Biography: Nicholas Lupo, “Nick”, was born on September 30, 1923, in Brooklyn, New York. He is the son of Frank Lupo and Frances Caggiano and attended Brooklyn Technical High School, graduating in 1942. He then worked in the machine shop of the Brooklyn Naval Yard.
Service Time: Nick entered the Army and was sent to Camp Hood, Texas, for his basic training. During his early training he qualified as a Sharpshooter and was assigned to Headquarters Company of the 629th Tank Destroyer Battalion. He served with them throughout the war.
In addition to Camp Hood, the unit trained at the Desert Training Center (Camp Ibis) near Indio, California, Camp Maxey, Texas and finally moved to Camp Kilmer, New Jersey, for final preparations before shipping out. The men were moved by truck to the New York port and sailed on a British transport ship on December 29, 1943.
The ship arrived at Liverpool, England on January 9, 1944. The men would begin seven months of training before being loaded on LSTs (Landing Craft Tank) and landed at Omaha Beach on July 1st. The unit performed artillery missions in the Caumont sector and then joined the 30th Infantry Division in fighting at Mortain in early August. They then supported the reduction of the Falaise Pocket and participated in V Corps parade through Paris on August 29th, celebrating its liberation. Nick recalled that this was one of his most memorable days.
Advancing to Luxembourg by early September, they then supported operations in the Hürtgen Forest and against the Siegfried Line. The 629th shifted to the Ardennes sector on December 24th and fought to eliminate the Bulge in January 1945. The unit joined the renewed assault on the Siegfried Line in February and crossed the Rhine River into the Remagen bridgehead on March 11th. They converted to the M36 Tank Destroyer that same month and participated in operations against the Ruhr Pocket in April, conducting a road march south to Bavaria, reaching the Isar River before ending offensive operations.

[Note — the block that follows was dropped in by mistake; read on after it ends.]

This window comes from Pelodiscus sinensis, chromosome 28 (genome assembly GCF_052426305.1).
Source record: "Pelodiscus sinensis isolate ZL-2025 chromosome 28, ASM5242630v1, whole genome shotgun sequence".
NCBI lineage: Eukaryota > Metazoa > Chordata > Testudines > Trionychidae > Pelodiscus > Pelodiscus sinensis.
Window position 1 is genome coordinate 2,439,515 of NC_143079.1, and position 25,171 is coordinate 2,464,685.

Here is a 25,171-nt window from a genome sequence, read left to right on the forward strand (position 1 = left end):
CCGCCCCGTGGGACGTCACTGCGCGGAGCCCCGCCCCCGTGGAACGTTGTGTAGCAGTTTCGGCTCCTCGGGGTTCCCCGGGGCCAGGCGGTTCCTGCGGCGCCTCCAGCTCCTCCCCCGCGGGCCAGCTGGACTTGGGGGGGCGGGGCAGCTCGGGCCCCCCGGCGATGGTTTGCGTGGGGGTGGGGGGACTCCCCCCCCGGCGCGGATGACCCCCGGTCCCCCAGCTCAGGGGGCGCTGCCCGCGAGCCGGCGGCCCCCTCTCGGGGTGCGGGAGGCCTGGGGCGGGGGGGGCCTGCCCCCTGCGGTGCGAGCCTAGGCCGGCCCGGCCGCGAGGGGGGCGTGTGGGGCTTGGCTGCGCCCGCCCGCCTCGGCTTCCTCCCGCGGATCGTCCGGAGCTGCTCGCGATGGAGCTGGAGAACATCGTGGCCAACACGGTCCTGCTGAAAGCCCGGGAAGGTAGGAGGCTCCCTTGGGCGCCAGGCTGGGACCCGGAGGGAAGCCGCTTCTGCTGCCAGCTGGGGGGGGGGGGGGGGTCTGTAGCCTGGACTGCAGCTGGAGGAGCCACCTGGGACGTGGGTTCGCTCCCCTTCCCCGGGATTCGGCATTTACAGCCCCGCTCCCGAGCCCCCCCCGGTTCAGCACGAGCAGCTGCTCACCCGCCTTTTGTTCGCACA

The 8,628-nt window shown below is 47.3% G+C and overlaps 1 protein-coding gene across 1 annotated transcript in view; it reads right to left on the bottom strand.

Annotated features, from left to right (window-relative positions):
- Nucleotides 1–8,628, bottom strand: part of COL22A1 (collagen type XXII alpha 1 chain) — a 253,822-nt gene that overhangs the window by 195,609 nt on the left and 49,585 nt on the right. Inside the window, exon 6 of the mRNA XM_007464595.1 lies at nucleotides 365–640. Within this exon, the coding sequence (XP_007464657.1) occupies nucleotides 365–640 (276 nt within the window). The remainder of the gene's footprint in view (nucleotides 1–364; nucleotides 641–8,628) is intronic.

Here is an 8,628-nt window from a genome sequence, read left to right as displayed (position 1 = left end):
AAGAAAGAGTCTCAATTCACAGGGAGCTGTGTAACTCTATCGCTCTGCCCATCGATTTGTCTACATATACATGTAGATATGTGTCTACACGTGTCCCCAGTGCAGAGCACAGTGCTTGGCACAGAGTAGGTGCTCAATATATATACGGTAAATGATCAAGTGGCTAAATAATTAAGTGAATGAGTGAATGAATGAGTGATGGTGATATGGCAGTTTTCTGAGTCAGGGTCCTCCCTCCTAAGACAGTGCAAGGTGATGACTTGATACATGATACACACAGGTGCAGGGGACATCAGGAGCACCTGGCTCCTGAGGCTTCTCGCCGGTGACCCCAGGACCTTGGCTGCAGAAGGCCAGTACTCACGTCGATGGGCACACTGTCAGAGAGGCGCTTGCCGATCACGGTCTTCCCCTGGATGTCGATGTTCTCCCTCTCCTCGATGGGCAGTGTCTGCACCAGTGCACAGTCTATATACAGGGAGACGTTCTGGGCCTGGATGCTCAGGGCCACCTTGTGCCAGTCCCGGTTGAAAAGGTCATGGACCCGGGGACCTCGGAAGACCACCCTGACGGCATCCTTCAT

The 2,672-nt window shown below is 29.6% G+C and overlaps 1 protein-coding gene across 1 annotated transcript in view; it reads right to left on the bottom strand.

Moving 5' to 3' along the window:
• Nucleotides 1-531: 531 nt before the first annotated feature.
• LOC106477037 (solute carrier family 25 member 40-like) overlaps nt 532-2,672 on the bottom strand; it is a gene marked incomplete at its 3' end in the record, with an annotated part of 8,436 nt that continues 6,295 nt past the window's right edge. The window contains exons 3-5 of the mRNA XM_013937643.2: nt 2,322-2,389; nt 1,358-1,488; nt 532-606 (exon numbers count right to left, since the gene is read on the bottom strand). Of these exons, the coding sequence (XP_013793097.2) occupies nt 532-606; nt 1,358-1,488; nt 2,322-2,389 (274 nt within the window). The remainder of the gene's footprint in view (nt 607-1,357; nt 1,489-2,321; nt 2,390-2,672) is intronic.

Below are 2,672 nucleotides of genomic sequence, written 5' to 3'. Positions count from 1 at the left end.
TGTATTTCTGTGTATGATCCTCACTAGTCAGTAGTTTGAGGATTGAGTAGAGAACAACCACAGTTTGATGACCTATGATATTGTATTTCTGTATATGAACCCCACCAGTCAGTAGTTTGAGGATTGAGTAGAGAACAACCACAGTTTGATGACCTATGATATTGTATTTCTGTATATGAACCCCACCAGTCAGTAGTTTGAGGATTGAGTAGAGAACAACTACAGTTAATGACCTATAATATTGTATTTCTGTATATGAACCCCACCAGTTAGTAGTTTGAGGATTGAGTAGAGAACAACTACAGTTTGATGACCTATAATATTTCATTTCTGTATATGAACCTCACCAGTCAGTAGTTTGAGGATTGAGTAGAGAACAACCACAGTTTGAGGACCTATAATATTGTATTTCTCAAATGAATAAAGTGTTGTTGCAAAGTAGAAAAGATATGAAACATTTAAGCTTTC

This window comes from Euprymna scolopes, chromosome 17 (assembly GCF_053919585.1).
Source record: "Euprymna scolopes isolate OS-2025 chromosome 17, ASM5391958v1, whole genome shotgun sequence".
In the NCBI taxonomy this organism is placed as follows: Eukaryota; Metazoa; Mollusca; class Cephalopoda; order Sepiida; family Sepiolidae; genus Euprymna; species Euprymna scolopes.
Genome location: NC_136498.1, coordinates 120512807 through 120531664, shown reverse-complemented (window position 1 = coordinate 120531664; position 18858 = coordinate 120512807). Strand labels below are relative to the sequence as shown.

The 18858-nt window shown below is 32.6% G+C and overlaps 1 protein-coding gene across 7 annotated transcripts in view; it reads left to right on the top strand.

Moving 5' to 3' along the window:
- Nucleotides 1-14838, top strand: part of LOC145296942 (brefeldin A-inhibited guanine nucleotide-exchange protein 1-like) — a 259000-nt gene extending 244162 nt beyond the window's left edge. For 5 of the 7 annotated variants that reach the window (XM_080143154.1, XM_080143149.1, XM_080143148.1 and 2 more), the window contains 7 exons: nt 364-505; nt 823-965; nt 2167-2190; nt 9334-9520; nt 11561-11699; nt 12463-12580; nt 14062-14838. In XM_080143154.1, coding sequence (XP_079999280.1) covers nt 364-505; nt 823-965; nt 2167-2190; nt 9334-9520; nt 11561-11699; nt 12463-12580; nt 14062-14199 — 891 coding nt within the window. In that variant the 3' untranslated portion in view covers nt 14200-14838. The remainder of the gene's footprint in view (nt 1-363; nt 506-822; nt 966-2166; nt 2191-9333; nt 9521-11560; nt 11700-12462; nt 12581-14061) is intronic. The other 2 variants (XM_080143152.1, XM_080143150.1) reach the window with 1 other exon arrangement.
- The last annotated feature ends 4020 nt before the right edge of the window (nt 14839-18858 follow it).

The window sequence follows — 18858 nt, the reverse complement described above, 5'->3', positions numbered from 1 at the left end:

The 629th received credit for campaigns in Normandy, Northern France, Rhineland, the Ardennes and Central Europe. Nick received the EAME Medal, WWII Victory, American Campaign Medal and Good Conduct Medal. He left the service at the rank of Corporal.
Nick returned home to Brooklyn and was able to get an accounting job with the Federal Government. On January 29, 1949, he married the former Jean Ann Mirabido, who was also born in Brooklyn and was the daughter of Joseph and Angela Mirabido. The new couple would remain in Brooklyn and had two sons, Nicholas Jr., born in 1952, and Frank in 1959. In his spare time, Nick enjoyed bowling, pick-up football games and softball. He was also a member of the Knights of Columbus.
I want to thank Nick for his service to this country and wish him good health and happiness. I also want to thank Nick’s friends, Claire McCue and her daughter, who is shown in the photo above right. Claire interviewed Nick and sent us the information about his life for the tribute. In an effort to honor Nick for his service this recent Veterans Day, Claire found a TD shirt and patch to present to him.
In addition to Nick, two of his brothers also served in the military, one in the Pacific Theater and the other in Italy and North Africa.